Adele Diamond: A Pioneer in Developmental Cognitive Neuroscience

Adele Diamond is a developmental cognitive neuroscientist. She is currently a professor of Developmental Cognitive Neuroscience at the University of British Columbia. She is also a Fellow of the Royal Society of Canada. Diamond has recently been named one of the 15 most influential neuroscientists. Diamond’s main area of research is executive functions. Executive functions include many different aspects; cognitive flexibility, working memory, inhibitory control, and attentional shifting. Executive functions are important for creative and flexible problem-solving, meeting unanticipated challenges, self-control, reasoning, and the discipline to persevere. Diamond specifically looks at how executive functions are affected by biological and environmental factors in children. Her research has improved treatment for medical disorders and ADHD, as well as impacted early education. Diamond is now looking into the possible roles of traditional activities like music and dance in the improvement of executive functions, academic outcomes, and mental health.

When Diamond began her research in the 1980s on developmental cognitive neuroscience, it was a major landmark in the combination of developmental psychology, cognitive science, and neuroscience. In the 1990s, Diamond and colleagues made discoveries that led to the improvements of the treatment for phenylketonuria (PKU). They determined the biological mechanism that causes executive function deficits in children who are being treated for PKU. In the 2000s, Diamond conducted research on the clinical differences between ADHD with hyperactivity and inattentive-type ADHD. Her research was greatly appreciated by ADHD patients. She also conducted research on the effects of education on executive functions. She discovered that the better the child’s executive functions, the better their performance on standardized measures of academic performance. This research found that executive functions could be improved in children by teachers in classrooms, without computerized training. Diamond’s research has led to an increase in interest in the capability of early interventions to improve executive functions to combat mental health issues and school issues.

Vilayanur Ramachandran: Phantom Limbs and Neural Plasticity

Vilayanur S. Ramachandran (1951-) is a neuroscientist from Tamil Nadu, India. He is best known for his work in behavioral neurology and visual psychophysics. He is currently a professor in the Department of Psychology and the Graduate Program in Neurosciences at the University of California, San Diego, and he is the director of the Center for Brain and Cognition. Ramachandran studied at the University of Madras in Chennai, India, as well as Trinity College at the University of Cambridge. Ramachandran has conducted research on a variety of topics. He began by doing research on human visual perception. He then moved on researching neurological syndromes like phantom limbs, body integrity identity disorder, and the Capgras delusion. Ramachandran also worked with the understanding of synesthesia and invented the mirror box. Ramachandran is known for using simpler technology in his experiments.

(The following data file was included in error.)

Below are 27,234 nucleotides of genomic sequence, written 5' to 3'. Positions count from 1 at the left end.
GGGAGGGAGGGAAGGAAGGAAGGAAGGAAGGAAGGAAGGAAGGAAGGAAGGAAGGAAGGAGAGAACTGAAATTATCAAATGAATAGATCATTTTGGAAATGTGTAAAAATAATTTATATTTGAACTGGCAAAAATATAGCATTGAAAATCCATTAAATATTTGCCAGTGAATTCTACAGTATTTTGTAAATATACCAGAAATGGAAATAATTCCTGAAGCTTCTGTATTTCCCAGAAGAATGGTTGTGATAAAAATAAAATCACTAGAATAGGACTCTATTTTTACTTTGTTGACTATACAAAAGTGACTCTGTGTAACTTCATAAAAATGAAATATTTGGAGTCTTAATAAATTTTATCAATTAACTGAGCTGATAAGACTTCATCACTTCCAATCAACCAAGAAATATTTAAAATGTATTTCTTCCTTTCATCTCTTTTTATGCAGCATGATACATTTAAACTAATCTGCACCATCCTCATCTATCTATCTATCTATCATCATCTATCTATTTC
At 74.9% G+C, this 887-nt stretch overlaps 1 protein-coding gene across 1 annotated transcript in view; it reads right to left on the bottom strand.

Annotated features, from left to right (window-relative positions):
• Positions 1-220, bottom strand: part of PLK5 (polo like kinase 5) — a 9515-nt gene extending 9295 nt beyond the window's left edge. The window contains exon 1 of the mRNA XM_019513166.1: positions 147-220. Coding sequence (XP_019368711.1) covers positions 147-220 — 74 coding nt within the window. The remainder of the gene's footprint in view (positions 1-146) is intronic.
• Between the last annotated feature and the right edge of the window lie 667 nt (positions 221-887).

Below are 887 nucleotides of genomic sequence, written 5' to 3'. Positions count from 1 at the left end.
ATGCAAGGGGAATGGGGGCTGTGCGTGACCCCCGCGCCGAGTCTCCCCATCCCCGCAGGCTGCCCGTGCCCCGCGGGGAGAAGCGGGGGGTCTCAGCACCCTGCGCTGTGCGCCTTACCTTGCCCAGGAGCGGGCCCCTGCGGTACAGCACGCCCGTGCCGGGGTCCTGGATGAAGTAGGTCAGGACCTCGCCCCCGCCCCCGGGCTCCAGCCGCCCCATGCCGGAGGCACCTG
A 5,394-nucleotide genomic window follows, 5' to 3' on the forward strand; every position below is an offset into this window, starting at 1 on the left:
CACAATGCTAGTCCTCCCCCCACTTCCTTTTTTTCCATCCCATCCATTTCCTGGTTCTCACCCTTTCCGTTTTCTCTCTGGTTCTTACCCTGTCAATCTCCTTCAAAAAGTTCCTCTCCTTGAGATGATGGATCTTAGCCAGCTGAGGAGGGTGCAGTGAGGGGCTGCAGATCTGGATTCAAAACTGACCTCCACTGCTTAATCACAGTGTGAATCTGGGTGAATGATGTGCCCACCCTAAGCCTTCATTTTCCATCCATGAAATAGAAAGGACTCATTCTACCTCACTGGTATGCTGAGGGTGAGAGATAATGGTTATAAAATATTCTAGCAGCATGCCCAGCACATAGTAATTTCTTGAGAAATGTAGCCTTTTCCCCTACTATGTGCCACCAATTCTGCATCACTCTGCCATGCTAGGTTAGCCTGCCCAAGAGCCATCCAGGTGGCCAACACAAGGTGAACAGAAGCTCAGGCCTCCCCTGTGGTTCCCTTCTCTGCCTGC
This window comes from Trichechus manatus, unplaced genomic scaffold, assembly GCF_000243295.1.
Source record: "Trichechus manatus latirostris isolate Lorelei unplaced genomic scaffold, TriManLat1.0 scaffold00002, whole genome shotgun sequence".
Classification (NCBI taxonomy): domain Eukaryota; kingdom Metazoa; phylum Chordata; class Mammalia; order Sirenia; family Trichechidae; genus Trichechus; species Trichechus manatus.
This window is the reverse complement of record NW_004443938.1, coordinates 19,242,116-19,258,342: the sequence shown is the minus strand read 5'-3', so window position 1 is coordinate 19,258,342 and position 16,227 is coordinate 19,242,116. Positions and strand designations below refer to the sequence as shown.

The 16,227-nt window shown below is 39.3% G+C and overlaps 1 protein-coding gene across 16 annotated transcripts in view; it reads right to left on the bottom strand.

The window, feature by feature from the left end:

Ramachandran’s Theories:

Phantom Limbs: Ramachandran theorized that there was a connection between phantom limbs and neural plasticity in the adult human brain.

Mirror Visual Feedback/Mirror Therapy: Ramachandran invented the mirror box and presented mirror visual feedback as a treatment for phantom limb paralysis.

Neural Cross-Wiring/Synesthesia: Ramachandran was one of the first scientists to theorize that grapheme-color synesthesia comes from a cross-activation between brain regions.

Mirror Neurons: Ramachandran advocates for the importance of mirror neurons. Ramachandran went so far as to say, “Mirror neurons will do for psychology what DNA did for biology…” He believes that mirror neurons play a role in empathy, imitation learning, language development, and self-awareness.

“Broken Mirrors: Theory of Autism: Ramachandran hypothesized that a loss of mirror neurons might be the main deficit that explains many of the symptoms and signs of autism spectrum disorders. This hypothesis is controversial because the research did involve measuring mirror neuron activity directly, and instead showed that children with ASD displayed abnormal EEG responses when they observed the activities of other people.

Xenomelia (Apotemnophilia): Ramachandran theorized that apotemnophilia is a neurological disorder caused by damage to the right parietal lobe of the brain.

Brain Structures and their Function

The human brain is made up of many different parts that all have their own unique function. They work together to accomplish all functions of our lives, from memories to actions. When a part of the brain does not work properly, the consequences can be severe. With an understanding of what each part of the brain does, one can start to understand how humans function.

One of the most important parts of the brain is the cerebral cortex because it is what makes us human. It is the ultimate control and information-processing center of the brain. The cerebral cortex is the outer layer of neural tissues. This tissue plays a key role in memory, attention, perception, awareness, thought, language, and consciousness.

The Brain Structure and their Functions Credit:

A key component of the brain is to communicate messages between neurons. To accomplish this the two hemispheres of the brain must pass messages between each other. The axon fibers that are connecting the two cerebral hemispheres together is known as the Corpus Callosum. This neural tissue facilitates communication between the two sides of the brain.